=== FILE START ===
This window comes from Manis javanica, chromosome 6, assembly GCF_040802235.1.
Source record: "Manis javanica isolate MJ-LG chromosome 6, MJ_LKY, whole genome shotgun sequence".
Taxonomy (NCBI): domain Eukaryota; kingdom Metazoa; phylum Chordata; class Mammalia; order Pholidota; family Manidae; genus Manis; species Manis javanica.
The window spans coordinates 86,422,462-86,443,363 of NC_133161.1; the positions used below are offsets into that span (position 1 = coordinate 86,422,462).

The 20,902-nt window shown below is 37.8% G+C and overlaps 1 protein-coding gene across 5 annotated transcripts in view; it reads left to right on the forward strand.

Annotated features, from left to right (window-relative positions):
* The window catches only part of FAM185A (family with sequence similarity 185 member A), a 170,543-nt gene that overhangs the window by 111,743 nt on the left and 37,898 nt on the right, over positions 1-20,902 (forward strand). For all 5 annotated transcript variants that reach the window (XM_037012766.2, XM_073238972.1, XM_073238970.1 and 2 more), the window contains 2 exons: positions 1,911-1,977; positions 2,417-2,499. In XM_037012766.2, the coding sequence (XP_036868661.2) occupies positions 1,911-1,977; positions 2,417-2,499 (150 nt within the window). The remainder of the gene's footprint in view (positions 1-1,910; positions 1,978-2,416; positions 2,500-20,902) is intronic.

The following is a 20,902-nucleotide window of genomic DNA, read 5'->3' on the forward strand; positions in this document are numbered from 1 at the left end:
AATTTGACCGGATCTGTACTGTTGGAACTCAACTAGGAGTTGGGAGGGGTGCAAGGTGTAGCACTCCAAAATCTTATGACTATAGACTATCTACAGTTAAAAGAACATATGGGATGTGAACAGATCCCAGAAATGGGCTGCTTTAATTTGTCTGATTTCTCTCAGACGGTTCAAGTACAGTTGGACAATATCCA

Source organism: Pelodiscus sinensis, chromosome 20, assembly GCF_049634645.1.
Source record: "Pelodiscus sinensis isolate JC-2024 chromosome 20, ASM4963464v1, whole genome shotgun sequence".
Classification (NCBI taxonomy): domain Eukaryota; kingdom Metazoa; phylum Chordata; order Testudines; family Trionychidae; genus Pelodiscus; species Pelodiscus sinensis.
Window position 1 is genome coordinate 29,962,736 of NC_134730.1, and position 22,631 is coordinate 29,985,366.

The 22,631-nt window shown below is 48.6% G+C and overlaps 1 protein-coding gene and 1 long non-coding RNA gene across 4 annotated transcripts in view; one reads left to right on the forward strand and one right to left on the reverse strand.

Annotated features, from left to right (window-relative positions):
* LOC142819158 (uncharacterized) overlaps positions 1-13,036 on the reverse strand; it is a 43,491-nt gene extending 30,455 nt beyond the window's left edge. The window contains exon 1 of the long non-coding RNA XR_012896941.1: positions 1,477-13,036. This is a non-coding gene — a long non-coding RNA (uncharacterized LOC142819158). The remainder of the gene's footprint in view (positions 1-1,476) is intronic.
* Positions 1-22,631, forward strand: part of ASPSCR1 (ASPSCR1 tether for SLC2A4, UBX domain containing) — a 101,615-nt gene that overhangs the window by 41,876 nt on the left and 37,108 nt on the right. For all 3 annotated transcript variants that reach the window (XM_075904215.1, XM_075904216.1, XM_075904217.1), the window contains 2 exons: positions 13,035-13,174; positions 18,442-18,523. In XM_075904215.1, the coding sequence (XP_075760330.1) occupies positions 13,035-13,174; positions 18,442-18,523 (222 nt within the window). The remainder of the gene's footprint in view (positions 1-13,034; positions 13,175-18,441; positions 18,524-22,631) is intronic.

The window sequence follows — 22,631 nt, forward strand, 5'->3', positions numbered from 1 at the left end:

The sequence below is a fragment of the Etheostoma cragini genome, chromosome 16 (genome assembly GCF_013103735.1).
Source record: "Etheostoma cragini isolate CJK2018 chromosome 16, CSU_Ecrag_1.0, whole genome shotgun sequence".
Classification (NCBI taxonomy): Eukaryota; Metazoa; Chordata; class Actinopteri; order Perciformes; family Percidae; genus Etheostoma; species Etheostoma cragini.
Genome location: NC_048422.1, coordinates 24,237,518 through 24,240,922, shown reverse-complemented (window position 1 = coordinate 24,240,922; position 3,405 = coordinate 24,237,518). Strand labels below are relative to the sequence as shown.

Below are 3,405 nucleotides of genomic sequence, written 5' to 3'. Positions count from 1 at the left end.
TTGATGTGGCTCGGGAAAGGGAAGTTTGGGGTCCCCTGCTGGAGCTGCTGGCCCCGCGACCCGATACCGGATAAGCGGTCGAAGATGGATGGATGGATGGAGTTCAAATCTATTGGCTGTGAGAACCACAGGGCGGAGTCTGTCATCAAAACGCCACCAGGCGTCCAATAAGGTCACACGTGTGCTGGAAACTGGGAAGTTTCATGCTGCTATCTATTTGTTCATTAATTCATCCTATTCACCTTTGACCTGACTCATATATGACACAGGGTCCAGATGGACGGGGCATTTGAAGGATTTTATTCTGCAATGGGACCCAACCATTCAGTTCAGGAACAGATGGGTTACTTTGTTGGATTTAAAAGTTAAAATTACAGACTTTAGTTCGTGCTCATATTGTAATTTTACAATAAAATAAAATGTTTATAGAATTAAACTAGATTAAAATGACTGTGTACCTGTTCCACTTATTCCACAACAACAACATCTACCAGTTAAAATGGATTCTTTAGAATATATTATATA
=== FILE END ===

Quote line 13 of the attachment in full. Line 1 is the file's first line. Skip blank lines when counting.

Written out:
Window position 1 is genome coordinate 29,962,736 of NC_134730.1, and position 22,631 is coordinate 29,985,366.